14. 14. Online Reputation and Privacy 14
    15. 15. Other Private information• Social network posts – Reveal location, – Travel plans, – Just embarrassing• More common, posting information about ourselves we later regret – “Bored at work” – girl posted while at a UK job and was later fired – Posting photos of underage drinking – lost college scholarships; school teacher lost job;
    16. 16. Reputation and Privacy Risks• “Digital Reputation” - everything you put on the internet is permanent• It can be difficult to maintain control over even your own content 16
    17. 17. Real story of Alison Chang of Dallas, TX logy/01link.htmlPhoto taken at church BBQ Posted to Ends up on Australian bus ad
    18. 18. Real story of Smith family of St. Louis, MO They take a lovely Christmas card That turns up as a Czech grocery photo ad! p?storyId=105318456 18
    19. 19. Using Social Networks appropriately Privacy settings’ use• Use privacy settings and safety settings is higher than• Use unique password and don’t share it ever!• Log out when you are done – “frape” – term used to describe having your Facebook hacked by a friend• 1 in 10 social network accounts is hacked (Norton study)• Users can temporarily de-activate their account• has a free guide to using Facebook safely
    20. 20. Pew study of Facebook Users and Privacy Settings
    21. 21. Pew Study: Teens versus Adults
    22. 22. Helping Kids Use Email Safely
    23. 23. Email Issues• Training wheels first (parents should review emails for trouble)• Filter/block spam and unwanted senders• Spam• Viruses/Malware• Dangerous links/scams• Kids being mean to each other
    24. 24. What is Spam?•Unwanted emails•Up to 80% of the world’s email is spam•Some is dangerous: •Chain letters with virus or mail hoaxes •links to websites with malware •attachments that have viruses in them •Phishing emails – offers that are dangerous or fake
    25. 25. Spam examples
    26. 26. Avoiding Spam and Staying Safe• Never click unknown links or reply to these emails• Check sender’s email or web address. Look at the part that is “.com” or “.gov”. Whatever is just to the left is the website.• i.e. = a norton website• Never respond to “urgent” or “emergency” emails• Never give out your private information like passwords, account number, social security numbers, etc.• Just because it looks legit, or has the right logos doesn’t mean it is• When in doubt, visit the website and login as normal to see if your account needs attention
    27. 27. Avoiding Viruses and Malware
    28. 28. ⅔ OF ADULTSGLOBALLY HAVE BEENVICTIMS OF CYBERCRIMEOnly 1 in 10 people feel “very safe” online 28
    29. 29. Old school view of a virus writer as harmless nerd and a virus as more annoyance than threat 29
    30. 30. How Do Computers Get Infected• Dangerous downloads• Clicking on ads, links• Visiting infected websites• Buying into “security” alerts & scare tactics by unknown companies 30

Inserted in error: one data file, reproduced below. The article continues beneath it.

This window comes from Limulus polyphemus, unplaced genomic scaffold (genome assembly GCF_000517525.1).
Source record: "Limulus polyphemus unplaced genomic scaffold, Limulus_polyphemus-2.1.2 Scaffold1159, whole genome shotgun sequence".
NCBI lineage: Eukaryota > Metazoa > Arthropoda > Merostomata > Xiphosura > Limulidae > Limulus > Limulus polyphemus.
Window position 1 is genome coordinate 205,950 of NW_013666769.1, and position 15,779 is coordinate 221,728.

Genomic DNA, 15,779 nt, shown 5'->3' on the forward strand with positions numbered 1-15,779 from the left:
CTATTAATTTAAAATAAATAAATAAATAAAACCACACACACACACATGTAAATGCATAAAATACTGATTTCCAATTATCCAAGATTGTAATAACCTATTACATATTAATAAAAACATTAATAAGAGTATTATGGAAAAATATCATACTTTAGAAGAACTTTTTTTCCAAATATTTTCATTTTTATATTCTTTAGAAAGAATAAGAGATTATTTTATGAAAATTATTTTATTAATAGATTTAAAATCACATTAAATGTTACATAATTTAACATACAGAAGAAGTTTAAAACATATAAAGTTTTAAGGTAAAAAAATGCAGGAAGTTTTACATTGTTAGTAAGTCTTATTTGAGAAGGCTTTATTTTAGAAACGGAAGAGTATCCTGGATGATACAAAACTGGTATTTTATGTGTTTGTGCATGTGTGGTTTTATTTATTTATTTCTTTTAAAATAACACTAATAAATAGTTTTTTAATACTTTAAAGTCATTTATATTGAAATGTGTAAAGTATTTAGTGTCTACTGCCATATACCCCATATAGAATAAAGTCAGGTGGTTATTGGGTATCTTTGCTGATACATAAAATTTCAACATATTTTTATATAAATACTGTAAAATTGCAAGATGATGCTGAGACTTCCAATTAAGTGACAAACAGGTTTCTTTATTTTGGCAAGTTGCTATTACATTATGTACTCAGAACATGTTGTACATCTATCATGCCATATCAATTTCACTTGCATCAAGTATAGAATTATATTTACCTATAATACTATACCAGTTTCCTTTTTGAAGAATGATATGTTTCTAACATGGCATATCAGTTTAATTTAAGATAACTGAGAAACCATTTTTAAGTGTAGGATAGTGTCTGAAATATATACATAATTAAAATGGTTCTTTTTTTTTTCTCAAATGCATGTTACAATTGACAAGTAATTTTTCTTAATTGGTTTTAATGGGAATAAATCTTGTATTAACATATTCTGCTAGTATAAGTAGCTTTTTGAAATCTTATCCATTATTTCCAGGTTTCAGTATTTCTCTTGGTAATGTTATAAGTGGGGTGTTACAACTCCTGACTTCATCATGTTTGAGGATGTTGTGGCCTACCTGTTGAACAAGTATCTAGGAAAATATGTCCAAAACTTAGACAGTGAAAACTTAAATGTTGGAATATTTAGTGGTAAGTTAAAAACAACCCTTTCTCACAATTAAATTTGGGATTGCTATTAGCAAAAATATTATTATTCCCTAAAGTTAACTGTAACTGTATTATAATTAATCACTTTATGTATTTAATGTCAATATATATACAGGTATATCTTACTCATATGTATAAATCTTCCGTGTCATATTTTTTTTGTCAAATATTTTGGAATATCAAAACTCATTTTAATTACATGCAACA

31. 31. How Do Computers Get Infected• Peer-to-peer file sharing networks• Through “holes” left by web browser vulnerabilities• Poisoned search results 31
    32. 32. Spotting Virus or Malware Infection• Your computer might run more slowly or have trouble starting• Some programs might not start, especially your security software• You might see flickering hard drive light when you aren’t using computer• When you look at your computer’s list of programs you might spot odd listings• OFTEN YOU CAN’T EVEN TELL!!!• Best bet: run security software at all times, regularly scan the computer and let your parents know if something weird happens when you are online.
    34. 34. Cyberbullying is serious and mean• Electronic harassment, teasing, cruelty, usually Megan repetitive Meier• Email, digital phones, cell phones, instant messaging, Phoebe Prince and texting• Only 10% of kids report• Many who report to Tyler school staff say it made Clementi matters worse 34
    35. 35. Tips for Dealing with CyberbullyingTalk about it Set rules Don’t reply, Don’t letbefore and Keep copies bystander offit happens consequences the hookMost kids don’t cyberbully!• Work together as a community• If you see cyberbullying, don’t be a silent bystander. Do something!• Involve the school, (law enforcement if necessary)• Don’t dismiss threats of violence or self-harm: report!• Teach kids coping mechanisms when there’s “drama”. 35
    36. 36. Cyber bullying Resources• From the US Government:• From top researchers:• ADL has CyberAlly: a whole school education program••• Review your school’s bullying policy (include cyber bullying)
    37. 37. Review and Wrapping up• Key parent issues• Video site management• User Accounts• Using Phones, Email, Social Networks• Passwords• Privacy and reputation issues• Spam and Malware• Cyber bullying
    38. 38. Free Resources from Norton •Family Online Safety Guide, in English and Spanish – email me at for free copies •Norton Online Family – parental control software for PC, Mac and Android